The production of excess white cells in the lymph nodes can cause swelling and tenderness to touch, meaning your immune system is healthy and active.

Although you can argue that lymphadenopathy is not a disease but rather a warning of an infection in the peripheral tissue surrounding the lymph nodes, you cannot be far from right.

Lymphadenopathy is a symptom of another health condition such as immunodeficiency disease, lymphoma, or in a worse situation, metastatic cancer.

Despite that, a lymph node affected by lymphadenopathy can not only be swollen but inflamed and painful, making it a condition on its own.

Lymphedema

Lymphedema is a condition of excess fluid in interstitial space, causing body swelling.

Your lymphatic system can block due to various reasons such as scarring of lymph nodes or lymph vessels due to injury, infection, or cancer cells. The condition, which is also called lymphatic obstruction, can affect one of your limbs or, in other cases, both of them.

Lymphatic obstruction can occur in other parts of the body as well, such as the genitals. The disease is in the category of chronic diseases, although it is treatable.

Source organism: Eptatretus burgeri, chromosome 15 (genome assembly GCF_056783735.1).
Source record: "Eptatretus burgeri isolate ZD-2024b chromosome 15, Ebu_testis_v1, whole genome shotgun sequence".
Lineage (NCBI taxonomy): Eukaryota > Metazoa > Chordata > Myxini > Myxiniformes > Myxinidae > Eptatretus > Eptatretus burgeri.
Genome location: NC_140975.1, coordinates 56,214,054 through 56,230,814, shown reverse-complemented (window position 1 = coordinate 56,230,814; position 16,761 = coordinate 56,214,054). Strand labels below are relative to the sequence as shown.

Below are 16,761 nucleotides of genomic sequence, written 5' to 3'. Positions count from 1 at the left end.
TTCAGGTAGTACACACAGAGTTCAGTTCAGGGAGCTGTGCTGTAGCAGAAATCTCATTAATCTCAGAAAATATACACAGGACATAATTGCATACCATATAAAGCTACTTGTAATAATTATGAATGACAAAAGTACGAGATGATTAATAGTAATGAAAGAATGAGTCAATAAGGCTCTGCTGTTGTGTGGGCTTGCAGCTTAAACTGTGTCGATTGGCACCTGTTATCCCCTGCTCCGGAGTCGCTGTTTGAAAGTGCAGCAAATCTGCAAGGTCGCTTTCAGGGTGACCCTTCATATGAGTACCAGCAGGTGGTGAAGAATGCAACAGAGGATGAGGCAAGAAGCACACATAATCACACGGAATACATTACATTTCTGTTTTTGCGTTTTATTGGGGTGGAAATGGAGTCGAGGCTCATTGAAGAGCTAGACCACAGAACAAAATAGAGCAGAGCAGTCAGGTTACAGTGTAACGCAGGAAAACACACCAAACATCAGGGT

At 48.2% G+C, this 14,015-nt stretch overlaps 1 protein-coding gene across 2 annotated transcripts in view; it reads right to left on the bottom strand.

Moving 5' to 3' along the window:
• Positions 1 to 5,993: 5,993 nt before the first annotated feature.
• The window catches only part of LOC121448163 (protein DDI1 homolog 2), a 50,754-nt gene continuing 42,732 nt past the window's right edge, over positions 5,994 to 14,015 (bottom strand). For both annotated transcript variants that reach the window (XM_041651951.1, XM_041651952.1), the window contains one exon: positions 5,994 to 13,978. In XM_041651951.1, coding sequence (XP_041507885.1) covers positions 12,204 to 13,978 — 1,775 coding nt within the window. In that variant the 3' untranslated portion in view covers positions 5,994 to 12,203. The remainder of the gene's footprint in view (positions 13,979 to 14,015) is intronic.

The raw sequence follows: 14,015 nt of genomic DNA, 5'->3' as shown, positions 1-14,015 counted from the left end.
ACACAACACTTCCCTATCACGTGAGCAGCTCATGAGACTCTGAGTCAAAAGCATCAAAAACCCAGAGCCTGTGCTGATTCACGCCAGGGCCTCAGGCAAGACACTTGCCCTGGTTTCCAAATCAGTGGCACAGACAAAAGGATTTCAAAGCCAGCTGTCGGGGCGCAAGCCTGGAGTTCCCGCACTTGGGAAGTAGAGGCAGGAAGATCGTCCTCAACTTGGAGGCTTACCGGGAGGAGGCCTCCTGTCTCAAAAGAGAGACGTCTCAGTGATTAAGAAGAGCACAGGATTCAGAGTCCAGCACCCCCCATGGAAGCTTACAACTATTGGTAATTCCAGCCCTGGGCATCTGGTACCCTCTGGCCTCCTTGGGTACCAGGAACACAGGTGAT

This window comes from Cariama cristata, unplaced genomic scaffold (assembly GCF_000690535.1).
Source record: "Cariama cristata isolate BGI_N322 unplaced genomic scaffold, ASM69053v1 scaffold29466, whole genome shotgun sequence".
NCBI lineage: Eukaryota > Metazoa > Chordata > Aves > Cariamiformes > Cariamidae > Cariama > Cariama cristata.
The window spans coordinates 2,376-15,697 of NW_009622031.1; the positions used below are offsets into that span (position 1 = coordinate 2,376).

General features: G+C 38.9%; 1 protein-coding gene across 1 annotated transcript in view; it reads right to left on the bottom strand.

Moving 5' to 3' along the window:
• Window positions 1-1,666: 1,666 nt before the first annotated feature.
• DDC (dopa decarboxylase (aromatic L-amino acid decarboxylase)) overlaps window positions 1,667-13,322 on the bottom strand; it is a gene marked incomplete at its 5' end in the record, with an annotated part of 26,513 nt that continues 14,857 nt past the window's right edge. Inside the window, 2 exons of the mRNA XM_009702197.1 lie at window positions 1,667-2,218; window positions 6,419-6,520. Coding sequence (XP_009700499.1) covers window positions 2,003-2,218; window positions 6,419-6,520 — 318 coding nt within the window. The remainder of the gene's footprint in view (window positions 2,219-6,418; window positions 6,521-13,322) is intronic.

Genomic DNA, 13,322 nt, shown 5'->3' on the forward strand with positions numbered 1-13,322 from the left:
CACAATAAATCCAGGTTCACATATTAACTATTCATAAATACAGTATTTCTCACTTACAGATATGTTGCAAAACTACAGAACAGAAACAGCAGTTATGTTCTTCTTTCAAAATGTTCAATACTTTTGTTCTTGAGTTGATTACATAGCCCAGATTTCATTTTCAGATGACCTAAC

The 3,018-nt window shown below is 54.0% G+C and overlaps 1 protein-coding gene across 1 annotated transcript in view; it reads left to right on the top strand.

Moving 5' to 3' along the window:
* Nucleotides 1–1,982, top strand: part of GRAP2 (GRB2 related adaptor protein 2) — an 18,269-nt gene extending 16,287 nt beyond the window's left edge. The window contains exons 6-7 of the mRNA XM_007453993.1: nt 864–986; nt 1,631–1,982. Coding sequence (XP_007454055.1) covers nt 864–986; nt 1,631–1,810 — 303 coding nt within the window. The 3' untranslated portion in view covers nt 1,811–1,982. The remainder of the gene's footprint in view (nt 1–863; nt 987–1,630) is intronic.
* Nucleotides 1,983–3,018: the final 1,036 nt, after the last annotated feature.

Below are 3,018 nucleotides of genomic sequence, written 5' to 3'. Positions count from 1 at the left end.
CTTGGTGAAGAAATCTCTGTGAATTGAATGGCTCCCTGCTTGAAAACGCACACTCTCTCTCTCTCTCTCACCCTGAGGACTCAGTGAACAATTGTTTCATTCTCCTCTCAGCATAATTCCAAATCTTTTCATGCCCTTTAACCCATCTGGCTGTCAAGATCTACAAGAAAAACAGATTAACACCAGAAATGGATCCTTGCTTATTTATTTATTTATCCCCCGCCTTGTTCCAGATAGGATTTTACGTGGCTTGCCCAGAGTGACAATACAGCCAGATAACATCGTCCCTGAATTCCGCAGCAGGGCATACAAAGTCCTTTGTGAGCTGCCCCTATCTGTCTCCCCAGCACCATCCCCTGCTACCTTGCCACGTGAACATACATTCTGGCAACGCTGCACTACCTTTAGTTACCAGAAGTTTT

Lymphedema is classified as either primary or secondary.

Primary Lymphedema. The primary lymphedema is a condition with a poor performing lymphatic system due to hereditary-caused deformation. The condition is present after birth or develops later in life.

Secondary Lymphedema. Secondary lymphedema is a disorder that you acquire due to some health conditions. The type of lymphedema can be temporal. It means that after dealing with the causing factor, the system can resume normal functioning.

Lymphoma
Lymphoma is a malignant condition of the lymphoid cells. Malignancies of lymphatic system cells can either progress slowly or aggressively. Lymphoma is a general term for any cancer affecting one of the lymph nodes, such as adenoids.